Day 94 (January 17, 2013)
Day's Ride: 5 Miles, more or less....
Just thought I would share a picture of last nights meal:
I don't know why, but McDonald's inspires some huge cravings for me down here. I wouldn't touch the stuff back home. However, after riding all day yesterday and eating only a banana and a few cookies; two Big Macs, a large fry, a large coke, and a slice of chocolate cake really hit the spot.
In any event, moving on to today's food pictures, here's breakfast:
French fries, a fried egg, a sausage wrapped in bacon, a slice of bread, and a couple of black coffees. As you can see, I'm striving to eat as healthily as possible.
After increasing my risk of heart disease, I hunted down an address for Andes Motos, a motorcycle rental shop here in Arequipa which was purported to be renting XR650L's. Goggle maps really doesn't work so hot down here, so eventually I ended up calling the owner, Felipe, on the phone in the Hostel. He didn't speak very good English, but combined with my Spanish it was enough to figure out that he would meet me at a bridge a few miles outside of town and guide me to his shop.
I got on the bike and blasted out to the 'burbs and sure enough, there was Felipe waiting for me on his Yamaha. We headed back to his house, which is also where he runs his business.
I'm just going to throw this out before I continue, Felipe is the freaking man! Right off the bat I told him of my problems with the broken stud, and he immediately went over to one of his XR400's and started tearing a stud out of the front fork to give to me!
We then got to work trying to extract my broken stud. I tried vice grips, no joy. Next, I used a hacksaw to cut a notch for a screwdriver; once again, no joy. Felipe recommended that I take it over to his mechanic Oscar who he claimed would be able to extract it right away.
Felipe and I started talking and somehow the conversation turned to pistols. He showed me his Colt 1902 in .38.
What a beautiful weapon! It has a six inch slide, is well oiled, and looks serviceable. The only reason that this weapon is legal in Peru is that it's over 100 years old and is considered an antique. I asked him if he ever got to shoot it, but he told me that he couldn't get ammo for it. What a shame.
We got back to bike stuff and I told him about needing another front sprocket. He ran back into his garage and came out with a 15 tooth front sprocket. I then told him I needed to find a 21 inch inner tube for my front tire, and he disappeared into his garage again, then reappeared with a brand new Pirrelli tube. I asked him how much he wanted for the stud, the sprocket, and the tube, and he just smiled and told me that it was free! I was blown away!
The best part of this trip has been the people that I've met, and Felipe is definitely one of those people! What a guy!
He took me around and showed me some of the bikes that he rents. He's got a few XR400's:
A 2009 XR650L with the 5.8 gallon Acerbis fuel tank and only 3,500 km on the odometer:
And, the most badass 650 of them all, the XR650R:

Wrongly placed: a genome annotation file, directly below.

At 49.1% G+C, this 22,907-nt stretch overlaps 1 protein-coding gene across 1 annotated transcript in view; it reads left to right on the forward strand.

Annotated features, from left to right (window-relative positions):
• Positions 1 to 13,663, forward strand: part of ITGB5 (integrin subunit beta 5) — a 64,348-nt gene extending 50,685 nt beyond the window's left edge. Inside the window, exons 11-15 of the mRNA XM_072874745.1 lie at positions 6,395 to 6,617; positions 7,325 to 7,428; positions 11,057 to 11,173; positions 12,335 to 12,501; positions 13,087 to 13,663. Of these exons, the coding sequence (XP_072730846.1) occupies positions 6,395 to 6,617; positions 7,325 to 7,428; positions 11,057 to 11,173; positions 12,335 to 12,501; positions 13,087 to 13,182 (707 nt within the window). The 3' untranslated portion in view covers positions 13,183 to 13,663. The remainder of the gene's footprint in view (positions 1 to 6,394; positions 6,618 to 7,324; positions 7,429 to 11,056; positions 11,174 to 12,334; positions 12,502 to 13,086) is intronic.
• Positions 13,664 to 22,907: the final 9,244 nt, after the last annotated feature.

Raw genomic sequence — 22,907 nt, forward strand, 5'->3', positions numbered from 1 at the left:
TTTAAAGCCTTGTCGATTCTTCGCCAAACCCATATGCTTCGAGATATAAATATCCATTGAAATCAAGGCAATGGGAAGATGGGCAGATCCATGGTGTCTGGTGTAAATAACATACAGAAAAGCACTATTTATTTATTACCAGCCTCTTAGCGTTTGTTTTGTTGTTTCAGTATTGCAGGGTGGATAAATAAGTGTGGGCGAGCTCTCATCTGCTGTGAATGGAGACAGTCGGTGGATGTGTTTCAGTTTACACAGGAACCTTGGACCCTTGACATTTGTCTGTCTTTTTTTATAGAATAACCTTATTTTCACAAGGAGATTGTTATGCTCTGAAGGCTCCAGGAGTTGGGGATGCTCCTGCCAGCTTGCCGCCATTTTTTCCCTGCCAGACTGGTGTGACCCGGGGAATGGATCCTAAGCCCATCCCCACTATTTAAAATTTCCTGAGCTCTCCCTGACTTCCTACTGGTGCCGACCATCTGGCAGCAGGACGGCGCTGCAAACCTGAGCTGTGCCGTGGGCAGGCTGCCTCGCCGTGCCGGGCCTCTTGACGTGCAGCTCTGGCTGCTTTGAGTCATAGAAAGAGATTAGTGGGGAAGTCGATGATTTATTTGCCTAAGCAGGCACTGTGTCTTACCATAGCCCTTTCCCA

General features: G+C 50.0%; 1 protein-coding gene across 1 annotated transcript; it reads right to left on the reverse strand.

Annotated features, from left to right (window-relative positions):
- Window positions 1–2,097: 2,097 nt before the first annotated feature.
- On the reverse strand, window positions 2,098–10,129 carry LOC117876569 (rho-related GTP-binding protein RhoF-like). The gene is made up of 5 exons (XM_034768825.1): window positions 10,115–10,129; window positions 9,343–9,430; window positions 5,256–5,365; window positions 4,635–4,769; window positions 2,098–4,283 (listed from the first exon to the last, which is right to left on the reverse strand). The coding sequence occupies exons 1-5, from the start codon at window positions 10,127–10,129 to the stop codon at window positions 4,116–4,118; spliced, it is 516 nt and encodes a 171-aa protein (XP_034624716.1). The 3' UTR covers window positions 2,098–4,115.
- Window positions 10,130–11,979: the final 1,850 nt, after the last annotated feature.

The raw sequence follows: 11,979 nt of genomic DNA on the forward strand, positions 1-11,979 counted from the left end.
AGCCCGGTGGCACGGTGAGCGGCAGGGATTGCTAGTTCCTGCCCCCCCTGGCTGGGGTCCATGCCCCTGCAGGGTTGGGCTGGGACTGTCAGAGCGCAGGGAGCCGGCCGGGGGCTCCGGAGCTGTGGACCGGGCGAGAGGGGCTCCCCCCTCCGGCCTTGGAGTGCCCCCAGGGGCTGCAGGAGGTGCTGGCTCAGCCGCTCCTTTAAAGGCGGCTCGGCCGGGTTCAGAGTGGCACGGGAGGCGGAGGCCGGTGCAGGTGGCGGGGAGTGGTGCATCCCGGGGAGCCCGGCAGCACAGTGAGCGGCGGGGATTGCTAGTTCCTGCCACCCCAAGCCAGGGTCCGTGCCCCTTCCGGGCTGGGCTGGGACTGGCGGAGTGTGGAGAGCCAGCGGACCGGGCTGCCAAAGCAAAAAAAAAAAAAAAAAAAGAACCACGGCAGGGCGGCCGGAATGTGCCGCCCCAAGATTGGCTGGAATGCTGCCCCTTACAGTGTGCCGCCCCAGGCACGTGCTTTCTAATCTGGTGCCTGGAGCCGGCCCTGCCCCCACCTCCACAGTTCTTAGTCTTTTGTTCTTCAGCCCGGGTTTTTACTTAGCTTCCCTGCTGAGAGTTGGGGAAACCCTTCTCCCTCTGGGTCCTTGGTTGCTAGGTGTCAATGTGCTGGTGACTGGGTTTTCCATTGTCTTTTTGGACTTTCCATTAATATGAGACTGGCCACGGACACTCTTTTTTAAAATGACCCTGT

He called this bike his girlfriend; it was pristine!
I said my goodbyes and got a picture with Filipe:
We then threw his son up on my bike and got some pictures.
I thanked Filipe profusely for his help, and after much insisting, I finally managed to make him accept 50 Soles as a small token of my gratitude.
After leaving Filipe's house, I navigated across town to Oscar's shop and we got down to the nasty business of removing that broken stud.
Vice grips still weren't working, so we moved on to bigger and better things....
After grinding some flat spots on the stud, we were able to get some purchase and pull it out.
I gave Oscar some Soles and had him sign my tank.
By this time it was about noon and I still had half the day to see Arequipa, so I headed back to the Hostel to stash my bike. On my way, I found that the prep school that I had started up all those years ago was up and running in multiple locations throughout Peru:
I spent the rest of the day exploring downtown Arequipa. It's a beautiful place. They call it the white city due to all of the volcanic stone called "sillar" that is used to construct the buildings. Everywhere you go there are beautiful, colonial style stone buildings.
This is the Balisica Cathedral in the main plaza, "Plaza de Armas":
There are tons of convents, old Churches, and historical buildings interspersed throughout the blocks surrounding the plaza. Here's some shots:
I finished off the day by visiting a local museum, "Museo Sactuarios Andinos", where they display Juanita, the Ice Princess. Juanita was an Incan girl sacrificed to the Incan gods over 500 years ago. What makes her so interesting is that she was sacrificed on top of a 21,000 foot volcano whose glacial coverings have almost perfectly preserved her body and clothing. It's incredible that the Incans could climb that high, much less perform ritual sacrifices at that altitude. Juanita was discovered in 1995 when a nearby eruption caused the glaciers to melt and exposed her tomb as well as several others.
Photography wasn't allowed, but you can google some images if you like. Juanita wasn't on display, but they had another of the sacrificial victims on display in side of a double sealed, refrigerated glass box which is kept at -20 degrees Celsius year round to preserve the mummy. It was incredible and morbidly fascinating. The bodies are so well preserved that you can still see wrinkles in the skin. It's a little bit creepy.